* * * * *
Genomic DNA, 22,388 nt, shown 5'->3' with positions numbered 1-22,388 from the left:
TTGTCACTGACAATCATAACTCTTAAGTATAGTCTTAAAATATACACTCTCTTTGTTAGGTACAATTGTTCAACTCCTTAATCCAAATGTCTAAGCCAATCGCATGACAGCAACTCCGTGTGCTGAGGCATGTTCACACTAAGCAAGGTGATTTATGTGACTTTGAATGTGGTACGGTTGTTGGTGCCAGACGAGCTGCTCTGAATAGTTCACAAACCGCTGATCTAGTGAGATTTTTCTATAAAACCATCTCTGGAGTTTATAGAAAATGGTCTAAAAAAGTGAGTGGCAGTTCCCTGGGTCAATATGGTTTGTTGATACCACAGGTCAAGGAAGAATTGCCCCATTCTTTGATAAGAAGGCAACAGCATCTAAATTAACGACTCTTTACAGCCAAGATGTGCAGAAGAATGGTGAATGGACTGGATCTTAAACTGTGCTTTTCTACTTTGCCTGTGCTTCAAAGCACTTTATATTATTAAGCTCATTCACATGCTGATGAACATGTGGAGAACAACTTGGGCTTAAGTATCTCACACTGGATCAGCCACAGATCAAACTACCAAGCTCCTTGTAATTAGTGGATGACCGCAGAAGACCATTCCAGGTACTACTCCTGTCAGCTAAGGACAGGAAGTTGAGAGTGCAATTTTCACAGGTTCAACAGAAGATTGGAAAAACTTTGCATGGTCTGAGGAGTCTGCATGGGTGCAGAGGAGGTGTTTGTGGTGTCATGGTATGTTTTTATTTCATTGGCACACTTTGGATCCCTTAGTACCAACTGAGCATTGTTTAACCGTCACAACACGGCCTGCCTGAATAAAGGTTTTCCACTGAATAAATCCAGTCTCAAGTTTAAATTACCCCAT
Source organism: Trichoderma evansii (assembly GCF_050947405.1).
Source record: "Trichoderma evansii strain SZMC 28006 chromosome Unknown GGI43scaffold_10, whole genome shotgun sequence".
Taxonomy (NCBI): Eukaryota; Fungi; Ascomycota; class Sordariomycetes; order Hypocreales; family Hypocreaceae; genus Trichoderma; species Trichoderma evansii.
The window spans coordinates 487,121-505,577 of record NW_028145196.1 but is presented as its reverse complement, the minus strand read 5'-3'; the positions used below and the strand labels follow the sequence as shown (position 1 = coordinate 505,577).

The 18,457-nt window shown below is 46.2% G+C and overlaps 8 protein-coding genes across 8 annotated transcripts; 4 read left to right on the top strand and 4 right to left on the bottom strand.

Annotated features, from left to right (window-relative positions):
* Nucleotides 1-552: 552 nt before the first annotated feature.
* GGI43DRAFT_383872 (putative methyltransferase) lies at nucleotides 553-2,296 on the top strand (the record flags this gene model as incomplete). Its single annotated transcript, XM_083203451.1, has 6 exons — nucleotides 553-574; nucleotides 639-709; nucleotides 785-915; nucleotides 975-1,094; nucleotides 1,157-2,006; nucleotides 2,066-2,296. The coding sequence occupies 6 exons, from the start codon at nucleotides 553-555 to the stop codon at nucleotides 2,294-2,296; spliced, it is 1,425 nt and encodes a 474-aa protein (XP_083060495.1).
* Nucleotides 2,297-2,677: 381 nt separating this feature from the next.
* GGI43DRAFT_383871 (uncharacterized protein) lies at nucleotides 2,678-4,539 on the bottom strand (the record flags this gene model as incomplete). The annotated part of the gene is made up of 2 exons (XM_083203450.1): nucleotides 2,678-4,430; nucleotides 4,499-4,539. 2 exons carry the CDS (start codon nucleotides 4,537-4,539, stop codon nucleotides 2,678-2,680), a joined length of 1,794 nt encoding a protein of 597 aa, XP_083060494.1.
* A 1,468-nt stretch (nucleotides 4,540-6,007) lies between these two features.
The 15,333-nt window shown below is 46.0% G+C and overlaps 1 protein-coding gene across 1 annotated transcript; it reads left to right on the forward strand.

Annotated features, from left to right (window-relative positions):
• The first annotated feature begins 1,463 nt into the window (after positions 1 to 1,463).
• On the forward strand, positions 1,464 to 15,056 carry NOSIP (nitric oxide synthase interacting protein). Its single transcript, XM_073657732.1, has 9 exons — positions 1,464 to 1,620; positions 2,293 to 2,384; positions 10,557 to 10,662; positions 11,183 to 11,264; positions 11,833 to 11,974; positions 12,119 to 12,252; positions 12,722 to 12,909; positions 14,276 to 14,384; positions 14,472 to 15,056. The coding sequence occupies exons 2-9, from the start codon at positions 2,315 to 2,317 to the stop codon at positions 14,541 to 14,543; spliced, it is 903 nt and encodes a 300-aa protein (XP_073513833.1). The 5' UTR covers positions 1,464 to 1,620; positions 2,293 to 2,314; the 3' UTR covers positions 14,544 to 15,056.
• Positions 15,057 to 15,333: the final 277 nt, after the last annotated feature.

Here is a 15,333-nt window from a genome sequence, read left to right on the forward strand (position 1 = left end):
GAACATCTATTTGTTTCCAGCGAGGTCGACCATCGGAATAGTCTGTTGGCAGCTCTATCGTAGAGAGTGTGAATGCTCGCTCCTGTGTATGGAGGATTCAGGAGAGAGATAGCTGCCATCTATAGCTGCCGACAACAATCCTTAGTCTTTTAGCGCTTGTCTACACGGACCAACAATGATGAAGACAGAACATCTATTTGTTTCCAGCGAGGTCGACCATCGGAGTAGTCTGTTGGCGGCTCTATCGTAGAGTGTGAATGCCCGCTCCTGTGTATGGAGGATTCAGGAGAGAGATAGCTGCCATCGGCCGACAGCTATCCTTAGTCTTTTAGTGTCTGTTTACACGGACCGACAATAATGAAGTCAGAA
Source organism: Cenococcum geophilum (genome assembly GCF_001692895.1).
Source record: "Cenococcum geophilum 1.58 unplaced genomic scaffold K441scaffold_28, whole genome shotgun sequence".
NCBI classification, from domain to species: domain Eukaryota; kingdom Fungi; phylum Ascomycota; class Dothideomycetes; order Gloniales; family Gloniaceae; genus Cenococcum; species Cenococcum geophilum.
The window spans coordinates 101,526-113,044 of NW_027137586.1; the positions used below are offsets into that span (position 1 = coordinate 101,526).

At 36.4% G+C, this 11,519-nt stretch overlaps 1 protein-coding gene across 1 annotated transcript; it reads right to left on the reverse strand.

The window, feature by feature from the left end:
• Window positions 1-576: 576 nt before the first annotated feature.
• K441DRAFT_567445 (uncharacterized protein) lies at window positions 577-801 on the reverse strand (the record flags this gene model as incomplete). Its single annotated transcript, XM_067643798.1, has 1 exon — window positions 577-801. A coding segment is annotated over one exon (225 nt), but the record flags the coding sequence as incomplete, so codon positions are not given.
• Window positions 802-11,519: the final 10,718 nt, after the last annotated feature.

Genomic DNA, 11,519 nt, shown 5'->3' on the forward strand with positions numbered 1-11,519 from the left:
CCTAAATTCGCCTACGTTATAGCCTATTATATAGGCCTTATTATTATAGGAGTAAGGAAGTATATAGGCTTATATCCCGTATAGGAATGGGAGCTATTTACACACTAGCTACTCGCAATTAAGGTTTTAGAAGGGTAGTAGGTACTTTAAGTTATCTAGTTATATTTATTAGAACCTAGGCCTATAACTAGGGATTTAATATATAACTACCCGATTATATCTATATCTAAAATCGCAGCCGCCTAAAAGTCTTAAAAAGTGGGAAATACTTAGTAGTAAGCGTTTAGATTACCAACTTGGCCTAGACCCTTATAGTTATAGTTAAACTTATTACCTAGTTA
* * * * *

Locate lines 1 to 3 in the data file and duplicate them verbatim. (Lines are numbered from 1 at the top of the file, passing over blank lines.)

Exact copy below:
Genomic DNA, 22,388 nt, shown 5'->3' with positions numbered 1-22,388 from the left:
TTGTCACTGACAATCATAACTCTTAAGTATAGTCTTAAAATATACACTCTCTTTGTTAGGTACAATTGTTCAACTCCTTAATCCAAATGTCTAAGCCAATCGCATGACAGCAACTCCGTGTGCTGAGGCATGTTCACACTAAGCAAGGTGATTTATGTGACTTTGAATGTGGTACGGTTGTTGGTGCCAGACGAGCTGCTCTGAATAGTTCACAAACCGCTGATCTAGTGAGATTTTTCTATAAAACCATCTCTGGAGTTTATAGAAAATGGTCTAAAAAAGTGAGTGGCAGTTCCCTGGGTCAATATGGTTTGTTGATACCACAGGTCAAGGAAGAATTGCCCCATTCTTTGATAAGAAGGCAACAGCATCTAAATTAACGACTCTTTACAGCCAAGATGTGCAGAAGAATGGTGAATGGACTGGATCTTAAACTGTGCTTTTCTACTTTGCCTGTGCTTCAAAGCACTTTATATTATTAAGCTCATTCACATGCTGATGAACATGTGGAGAACAACTTGGGCTTAAGTATCTCACACTGGATCAGCCACAGATCAAACTACCAAGCTCCTTGTAATTAGTGGATGACCGCAGAAGACCATTCCAGGTACTACTCCTGTCAGCTAAGGACAGGAAGTTGAGAGTGCAATTTTCACAGGTTCAACAGAAGATTGGAAAAACTTTGCATGGTCTGAGGAGTCTGCATGGGTGCAGAGGAGGTGTTTGTGGTGTCATGGTATGTTTTTATTTCATTGGCACACTTTGGATCCCTTAGTACCAACTGAGCATTGTTTAACCGTCACAACACGGCCTGCCTGAATAAAGGTTTTCCACTGAATAAATCCAGTCTCAAGTTTAAATTACCCCAT
Source organism: Trichoderma evansii (assembly GCF_050947405.1).